Former D.C. official is top contender for Baltimore city administrator job
Chris Shorter is Brandon Scott’s pick for the high-level post, while conflict looms between Scott and Nick Mosby over Mosby’s push for new staff – UPDATED
Above: Chris Shorter has worked for D.C. and, most recently, Austin, Texas, city governments. (D.C. Public Works)
Christopher J. Shorter, a veteran bureaucrat in D.C. government who currently is an assistant city manager in Austin, Texas, is the leading contender for the new post of Baltimore city administrator, The Brew has learned.
Shorter is the clear favorite of incoming Mayor Brandon M. Scott, who engineered the passage of the 2020 charter amendment (“Question K”) that establishes the new position.
Scott is expected to announce his choice for city administrator around the time he is sworn in as mayor next Tuesday.
His office had no immediate comment about Shorter or his expected appointment.
12/7/20 UPDATE: Scott today announced the selection of Shorter as city administrator and promoted Michael Huber as his chief of staff. Shorter will officially start in mid-January.
As the name implies, the city administrator will handle day-to-day operations and supervise the annual budget. Scott says the position will modernize and professionalize City Hall.
Under the charter amendment, Scott has the exclusive right to hire (and fire) the city administrator.
The biggest hurdle to Shorter coming to Baltimore, sources tell The Brew, is an opening in D.C. government for city administrator.
“The overall [financial] package is better here, considering the difference in the cost of living in Baltimore versus Washington,” said a source, who praised Shorter as “a well-liked and respected guy who is looking for a career opportunity.”
On Wednesday, the Board of Estimates cleared the way for funding the position, reclassifying a chief of staff vacancy to city administrator, the latter with an annual salary of up to $290,000.
The mayor now makes $189,400, while the highest-paid city officer, Police Commissioner Michael S. Harrison, earns $275,000.
Scott says the city administrator’s salary will not increase the shortfall that Baltimore faces due to substantial tax revenue losses stemming from the Covid-19 pandemic.
Instead, the $80,000 salary difference between the COS position and the city administrator position “will be entirely covered by the existing mayor’s office funds,” Scott’s spokesperson, Stefanie Mavronis, said yesterday.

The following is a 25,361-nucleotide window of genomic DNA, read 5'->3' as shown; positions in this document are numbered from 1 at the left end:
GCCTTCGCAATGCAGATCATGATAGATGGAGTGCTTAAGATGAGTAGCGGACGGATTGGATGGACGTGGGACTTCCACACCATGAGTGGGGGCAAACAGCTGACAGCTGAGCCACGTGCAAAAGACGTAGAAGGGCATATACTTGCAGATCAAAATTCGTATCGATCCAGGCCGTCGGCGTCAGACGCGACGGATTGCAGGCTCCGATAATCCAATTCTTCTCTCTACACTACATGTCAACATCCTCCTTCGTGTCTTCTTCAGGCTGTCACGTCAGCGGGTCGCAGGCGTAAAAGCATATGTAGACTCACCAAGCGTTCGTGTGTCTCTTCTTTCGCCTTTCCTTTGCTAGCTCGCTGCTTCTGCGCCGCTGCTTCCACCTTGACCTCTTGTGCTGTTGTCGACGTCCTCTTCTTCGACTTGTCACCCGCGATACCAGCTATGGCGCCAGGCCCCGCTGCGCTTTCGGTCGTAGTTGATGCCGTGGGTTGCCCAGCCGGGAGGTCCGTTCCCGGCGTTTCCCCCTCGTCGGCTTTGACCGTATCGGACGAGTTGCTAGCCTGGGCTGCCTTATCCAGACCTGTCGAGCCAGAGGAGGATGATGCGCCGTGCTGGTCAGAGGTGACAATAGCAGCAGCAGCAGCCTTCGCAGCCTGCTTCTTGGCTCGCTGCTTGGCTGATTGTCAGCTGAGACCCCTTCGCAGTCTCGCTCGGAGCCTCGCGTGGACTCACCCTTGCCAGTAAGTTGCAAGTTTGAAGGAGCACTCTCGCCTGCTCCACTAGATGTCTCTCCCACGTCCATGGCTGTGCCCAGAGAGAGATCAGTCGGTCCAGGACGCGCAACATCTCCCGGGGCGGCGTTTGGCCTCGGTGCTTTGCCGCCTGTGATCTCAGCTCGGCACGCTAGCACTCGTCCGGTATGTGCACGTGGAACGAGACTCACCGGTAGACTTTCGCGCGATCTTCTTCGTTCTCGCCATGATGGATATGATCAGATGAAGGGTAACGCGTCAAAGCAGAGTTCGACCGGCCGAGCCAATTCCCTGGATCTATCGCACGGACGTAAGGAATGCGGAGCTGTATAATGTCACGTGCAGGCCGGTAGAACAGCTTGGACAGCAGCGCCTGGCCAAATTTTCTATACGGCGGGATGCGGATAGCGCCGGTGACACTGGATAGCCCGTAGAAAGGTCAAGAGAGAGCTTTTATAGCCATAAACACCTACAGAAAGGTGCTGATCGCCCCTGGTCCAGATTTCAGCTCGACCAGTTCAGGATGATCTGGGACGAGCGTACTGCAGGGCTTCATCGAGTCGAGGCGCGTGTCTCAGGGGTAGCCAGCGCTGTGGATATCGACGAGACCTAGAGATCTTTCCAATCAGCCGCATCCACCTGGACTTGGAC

An additional position, for a deputy city administrator, will also be funded out of the mayor’s current budget, Mavronis said.
This is in contrast to the nine posts created for the office of incoming Council President Nick Mosby.
The salaries for Mosby’s new staff are not currently funded, setting up a source of conflict between Mosby and Scott before the two assume their new elected positions.
The budget office has estimated the price tag for Mosby’s new staff at $715,000.
This expenditure will require approval by a Board of Estimates that will be under Scott’s control with three of the panel’s five votes. Mosby will hold just one vote.
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A Decade in D.C.
Hired by Austin in February 2019, Shorter now directs its health, culture and environmental services. His portfolio includes parks, libraries, garbage collection and health services with combined annual budgets of $340 million and 1,926 full-time employees, according to his LinkedIn profile.
He previously worked his way up a chain of offices in Washington, serving as special assistant and chief of staff for the D.C. Department of Youth Rehabilitation Services (2008-2012), chief operating officer for the Department of Health (2013-2015), and director of the Department of Public Works (2015-2019).
He is a graduate of the Florida Agricultural and Mechanical University with a master’s degree from the University of Pittsburgh.
Another person lobbying for the administrator job, sources said, is Andrew Kleine.
Baltimore’s budget director between 2008 and 2018, Kleine went on to become chief administrative officer for Montgomery County.
Kleine resigned last August under pressure from the county council after he was penalized for ethics violations stemming from his promotion of a book he wrote about being Baltimore’s budget director and for maintaining business ties with two companies he worked with while in that office.
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